Perth, province of Ontario, Canada

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Perth is a town in the eastern portion of Southern Ontario, Canada (pop. 6,003 in 2001). It is located on the Tay River, 83 km southwest of Ottawa, and is the seat of Lanark County. Perth was established as a military settlement on April 18th, 1816. Land for the settlement was obtained from the Algonkians. Perth was the first Heritage Canada Foundation demonstration project for its Main Street Canada programme that began in 1979.

Gore street in Perth on a sunny Sunday afternoon. This is Perth's Main Street that began its revitalization process in 1979 through the Main Street Canada programme.

The Tay River canal that passes through the town of Perth. In 2007, UNESCO designated the Rideau Canal as a World Heritage Site. The nomination includes the Tay Canal which celebrated its own 175th Anniversary in 2009.

Perth Town Hall: Built in 1863 on the Cockburn Island site of the old market square, the Town Hall is the focal point for this end of Gore Street with its unique clock-tower landmark. Today the Town Hall is still used by the town council to conduct the municipal affairs of Perth. Over the years, this National Historic Site, constructed of sandstone in the New Classical style, has housed a jail, a market, a concert hall, police and fire departments and public offices. Renovations in 2001 added a provincial courtroom and an elevator, and restored the clock tower to its original appearance.

A square building with the entrance on a cutoff corner and a multiplicity of Classical detailing is an obvious Beaux Arts building. This bank in Perth, built in 1903 by Darling and Pearson, is typical of this pattern of Beaux Arts banks. On the street façades are temple fronts with pediments, architraves, dentils, and engaged pilasters.

Popular restaurant at 55 Gore Street with terrace overlooking the Tay Canal.

The Perth Crystal Palace was built from parts of the Rideau Street bus mall in Ottawa. The Crystal Palace beside the Tay River Basin hosts a farmer's market every Wednesday and is home to many activities and events throughout the summer and winter.

Matheson House - Perth Museum at 11 Gore Street East. Built of local sandstone, Matheson House is an outstanding example of early Scottish-Canadian architecture. The National Historic Site, now home to the Perth Museum, features four period rooms restored and furnished to depict the lifestyle of a wealthy 19th century family, as well as a Victorian garden and two galleries.

Located on Drummond Street, the Courthouse, jail, and once used registry office represents magnificent architecture fabricated from white freestone. Situated in front of the Courthouse are two 3 pound canons, representing Perth's military role as a stragetic defense location against invasion from the south.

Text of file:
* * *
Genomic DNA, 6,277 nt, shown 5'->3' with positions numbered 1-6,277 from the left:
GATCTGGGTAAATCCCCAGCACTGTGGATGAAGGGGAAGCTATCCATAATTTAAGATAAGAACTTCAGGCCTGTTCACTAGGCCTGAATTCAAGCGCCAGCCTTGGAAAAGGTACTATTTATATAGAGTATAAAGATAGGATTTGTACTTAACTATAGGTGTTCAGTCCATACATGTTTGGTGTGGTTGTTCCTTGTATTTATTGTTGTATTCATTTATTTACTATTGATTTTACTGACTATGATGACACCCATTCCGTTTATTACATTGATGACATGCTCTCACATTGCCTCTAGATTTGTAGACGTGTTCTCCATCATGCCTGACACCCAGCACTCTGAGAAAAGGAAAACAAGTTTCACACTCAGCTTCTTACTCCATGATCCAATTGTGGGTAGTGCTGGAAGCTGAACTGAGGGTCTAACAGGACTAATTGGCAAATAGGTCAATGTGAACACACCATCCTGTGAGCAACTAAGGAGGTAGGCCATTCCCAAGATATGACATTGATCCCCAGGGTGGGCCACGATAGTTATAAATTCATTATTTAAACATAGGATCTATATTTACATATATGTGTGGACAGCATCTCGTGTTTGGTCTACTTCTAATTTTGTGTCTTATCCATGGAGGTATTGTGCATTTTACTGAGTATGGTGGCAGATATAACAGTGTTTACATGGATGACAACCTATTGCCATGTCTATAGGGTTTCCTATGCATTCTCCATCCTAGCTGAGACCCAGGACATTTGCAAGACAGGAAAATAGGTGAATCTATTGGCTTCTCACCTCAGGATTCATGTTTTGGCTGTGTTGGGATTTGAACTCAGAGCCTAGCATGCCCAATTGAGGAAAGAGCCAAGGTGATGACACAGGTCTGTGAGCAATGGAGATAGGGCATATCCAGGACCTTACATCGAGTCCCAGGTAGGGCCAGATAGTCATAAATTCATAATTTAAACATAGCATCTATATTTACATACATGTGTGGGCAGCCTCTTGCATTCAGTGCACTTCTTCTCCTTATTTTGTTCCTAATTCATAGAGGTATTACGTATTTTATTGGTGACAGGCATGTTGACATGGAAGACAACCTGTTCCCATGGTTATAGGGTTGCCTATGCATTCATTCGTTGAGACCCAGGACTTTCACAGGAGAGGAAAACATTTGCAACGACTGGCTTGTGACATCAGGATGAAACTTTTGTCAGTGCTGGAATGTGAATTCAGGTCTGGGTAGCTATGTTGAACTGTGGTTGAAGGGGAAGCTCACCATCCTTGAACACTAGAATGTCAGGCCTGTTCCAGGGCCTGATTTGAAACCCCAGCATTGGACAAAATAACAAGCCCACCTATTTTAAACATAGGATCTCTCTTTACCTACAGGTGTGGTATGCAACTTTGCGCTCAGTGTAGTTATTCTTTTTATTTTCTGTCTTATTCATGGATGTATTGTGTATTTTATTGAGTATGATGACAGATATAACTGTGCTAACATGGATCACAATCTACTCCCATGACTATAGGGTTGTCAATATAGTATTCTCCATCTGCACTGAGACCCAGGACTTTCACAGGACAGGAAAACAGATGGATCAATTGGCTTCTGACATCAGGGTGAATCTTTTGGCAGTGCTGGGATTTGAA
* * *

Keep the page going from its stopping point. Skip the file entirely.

Inge-Va House: Built in 1823, and situated in its own park-like setting at 66 Craig Street, the Inge-Va House was originally home to the rector of this Perth Military Settlement. An eastern Ontario landmark, Inge-Va House was also the home to Robert Lyon who was the victim of the last fatal duel fought in Canada. The House was later donated to the Ontario Heritage Foundation in 1974.

Perth's St. James Church, a Royal Charter church, is located on Drummond Street. It was constructed in 1861 to be the cathedral for the diocese. It was utilized by the military as the Garrison's church.

Located at 25 Gore Street West, St. Paul's United Church was formerly known as Knox Presbyterian Church. It was built in 1854. In 1925, it became part of the new United Church of Canada and took the name St. Paul's United Church in 1926. In 1964, extensive brick additions were built.

The McMartin House located at125 Gore Street East was built in 1830, restored in 1974 and adapted for use by community groups. Built for Daniel McMartin, one of Perth's first lawyers, it is American Federal in architectural style with red brick and stone trim. Noteworthy are the round and semi-elliptical arches layered across the facade accented with quoins.

53 Herriott Street - This old textile mill is now home to Fiddleheads restaurant.

The Old Fire Hall at 53 Herriott Street. The prominent tower was added in 1883 so fire hoses could be hung to dry. In the 1940s the Fire Department moved to larger quarters able to house modern fire equipment. This building is currently the Tourism Information Centre and offices of the Chamber of Commerce and Downtown Perth B.I.A.

House in Stewart Park. Beautiful Stewart Park is comprised of parts of Cockburn and Haggart's Islands, and traversed by the Little Tay River. It was designed, constructed and for many years maintained by Jessie Mabel Stewart as a memorial to her husband. In 1947, the park was conveyed to the town together with an endowment fund.